Max Coulson on Screenwriting


Basically, I was looking through my old Reddit posts, and this was just something I left in a post about how to get started writing a screenplay.  I actually think I gave pretty solid advice, so here it is:

First off- you have to already have the idea. Don’t try and sit down at your computer, ready to write, if you don’t have an idea yet.

If you struggle to come up with ideas, speak to friends about hypothetical movies- even if they sound REALLY silly. Take an idea and just run with it, just as a general exercise.

A lot of my ideas come from personal frustration that I really want to see a new movie in a certain style, that nobody is making any more. Usually something I grew up with. Then I run with that idea and start thinking of what I’d like to see done in that style. Chances are, the final product won’t at all resemble it, because the story just ends up going a different way – and it becomes its own animal.

Once you have an idea- start to refine it based on practicality. What is it for? Is this a script that you want to sell to a large production company, or is it an independent film you want to put together yourself?

Think about what you have access to, and base what you write around your limitations. Even if you plan for it to be a big budgeted blockbuster – think as small as you can. Simplicity is key- and you don’t want to write loads, only for the company to start tearing out pages because they can’t afford to film those scenes – or for what you had planned to look like crap because it’s beyond the company’s or your own personal means.

The three act structure is your friend!

Write out simply what you want to happen in the beginning the middle and the end, as bullet-points.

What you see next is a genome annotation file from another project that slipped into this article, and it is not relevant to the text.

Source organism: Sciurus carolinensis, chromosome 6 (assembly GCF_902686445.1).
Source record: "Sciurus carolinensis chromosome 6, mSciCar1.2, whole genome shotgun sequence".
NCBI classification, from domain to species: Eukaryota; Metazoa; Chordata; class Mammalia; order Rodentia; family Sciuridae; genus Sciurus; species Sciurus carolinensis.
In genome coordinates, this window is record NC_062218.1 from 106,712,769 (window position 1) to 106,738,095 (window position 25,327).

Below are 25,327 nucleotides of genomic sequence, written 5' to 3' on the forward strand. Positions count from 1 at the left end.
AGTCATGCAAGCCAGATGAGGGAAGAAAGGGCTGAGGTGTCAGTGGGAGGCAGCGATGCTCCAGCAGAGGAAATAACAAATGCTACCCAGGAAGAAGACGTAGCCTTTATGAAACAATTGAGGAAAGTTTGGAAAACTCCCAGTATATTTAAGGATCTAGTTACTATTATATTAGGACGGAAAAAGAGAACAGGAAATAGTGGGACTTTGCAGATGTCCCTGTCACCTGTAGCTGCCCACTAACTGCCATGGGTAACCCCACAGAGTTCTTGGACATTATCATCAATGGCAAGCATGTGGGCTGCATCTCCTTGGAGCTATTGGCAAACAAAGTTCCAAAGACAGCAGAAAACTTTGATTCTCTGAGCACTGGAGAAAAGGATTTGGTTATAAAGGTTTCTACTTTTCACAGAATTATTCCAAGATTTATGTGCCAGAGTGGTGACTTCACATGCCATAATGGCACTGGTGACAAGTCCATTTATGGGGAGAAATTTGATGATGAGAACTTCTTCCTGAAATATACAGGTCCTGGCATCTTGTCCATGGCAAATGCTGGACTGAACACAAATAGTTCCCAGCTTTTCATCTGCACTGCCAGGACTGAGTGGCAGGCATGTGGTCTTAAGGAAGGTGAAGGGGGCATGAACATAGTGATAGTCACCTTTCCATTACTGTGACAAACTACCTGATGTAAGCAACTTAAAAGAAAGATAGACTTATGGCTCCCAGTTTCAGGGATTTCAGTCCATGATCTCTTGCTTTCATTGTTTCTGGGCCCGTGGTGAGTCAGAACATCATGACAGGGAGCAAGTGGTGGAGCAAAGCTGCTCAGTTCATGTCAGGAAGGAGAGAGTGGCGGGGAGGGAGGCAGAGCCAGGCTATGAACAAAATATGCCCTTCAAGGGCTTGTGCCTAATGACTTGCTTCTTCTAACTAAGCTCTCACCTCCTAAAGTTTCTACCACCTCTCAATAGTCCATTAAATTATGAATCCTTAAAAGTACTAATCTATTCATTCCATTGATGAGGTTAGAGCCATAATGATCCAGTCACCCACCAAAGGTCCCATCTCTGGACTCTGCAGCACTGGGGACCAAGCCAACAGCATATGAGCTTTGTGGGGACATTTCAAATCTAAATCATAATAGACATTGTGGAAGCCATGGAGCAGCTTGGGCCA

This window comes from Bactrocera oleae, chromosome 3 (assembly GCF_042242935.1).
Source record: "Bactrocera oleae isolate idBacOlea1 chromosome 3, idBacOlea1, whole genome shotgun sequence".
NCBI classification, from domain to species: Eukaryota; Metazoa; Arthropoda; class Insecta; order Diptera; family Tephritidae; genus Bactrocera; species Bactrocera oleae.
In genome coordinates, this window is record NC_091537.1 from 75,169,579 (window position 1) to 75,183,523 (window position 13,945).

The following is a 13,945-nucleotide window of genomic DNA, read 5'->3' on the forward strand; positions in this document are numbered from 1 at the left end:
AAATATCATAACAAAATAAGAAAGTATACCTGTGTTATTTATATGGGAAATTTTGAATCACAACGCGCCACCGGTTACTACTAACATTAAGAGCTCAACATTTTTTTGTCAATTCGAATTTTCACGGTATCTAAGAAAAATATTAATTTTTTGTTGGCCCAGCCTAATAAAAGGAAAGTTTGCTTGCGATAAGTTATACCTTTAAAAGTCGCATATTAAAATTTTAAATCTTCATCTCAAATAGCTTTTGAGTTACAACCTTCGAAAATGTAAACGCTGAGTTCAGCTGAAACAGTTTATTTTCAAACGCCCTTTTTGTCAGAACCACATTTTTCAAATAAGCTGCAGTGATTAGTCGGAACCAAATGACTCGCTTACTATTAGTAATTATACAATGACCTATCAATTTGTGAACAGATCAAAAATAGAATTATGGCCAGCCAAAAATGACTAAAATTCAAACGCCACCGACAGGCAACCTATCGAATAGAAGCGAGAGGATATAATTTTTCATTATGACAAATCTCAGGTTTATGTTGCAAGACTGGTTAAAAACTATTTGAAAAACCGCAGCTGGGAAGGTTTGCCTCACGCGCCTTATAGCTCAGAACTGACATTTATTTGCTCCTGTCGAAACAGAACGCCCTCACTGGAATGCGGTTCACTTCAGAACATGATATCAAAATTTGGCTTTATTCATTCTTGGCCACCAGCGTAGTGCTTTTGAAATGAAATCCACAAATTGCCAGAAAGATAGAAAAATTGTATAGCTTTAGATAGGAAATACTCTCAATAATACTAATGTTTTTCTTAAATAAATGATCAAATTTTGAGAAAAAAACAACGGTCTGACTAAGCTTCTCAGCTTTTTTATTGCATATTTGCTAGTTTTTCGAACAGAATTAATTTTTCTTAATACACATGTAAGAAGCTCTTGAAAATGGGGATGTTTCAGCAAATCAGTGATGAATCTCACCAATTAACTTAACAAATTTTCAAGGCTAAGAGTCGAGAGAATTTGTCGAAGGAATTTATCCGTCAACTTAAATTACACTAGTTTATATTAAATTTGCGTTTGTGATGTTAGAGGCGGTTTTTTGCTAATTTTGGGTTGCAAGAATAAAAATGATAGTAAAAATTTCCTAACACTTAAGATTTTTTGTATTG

Then split each of those stages into three more. Then you split THOSE stages into three more.

Once you have that – you’re ready to start writing.

Try to focus on one or two main characters. Ensemble pieces can be great – but can you guarantee that you’d have access to enough strong actors to pull it off? Also, when you’re starting out, focussing on one or two characters can really help you learn to build strong characters, because you’re not constantly switching your focus and bloating your story.

The only other thing I can say is to play to your own strengths. If dialogue is something you’re good with, then centre your script around interesting conversations. If you have a very poetic brain, and have a knack for symbolism and layers of subtext- then maybe don’t aim to make the next Rambo movie.

If action scenes are your bag- keep in mind your limitations, but still play on it. Look at a movie like The Warriors. Plenty of action, but it’s mostly street fights and brawling. Simple to choreograph, easy for actors to learn, and no need for big special effects.

Lastly, don’t worry too much if what you write isn’t always very good. I scrap more screenplays than I keep. That’s just a part of the creative process.


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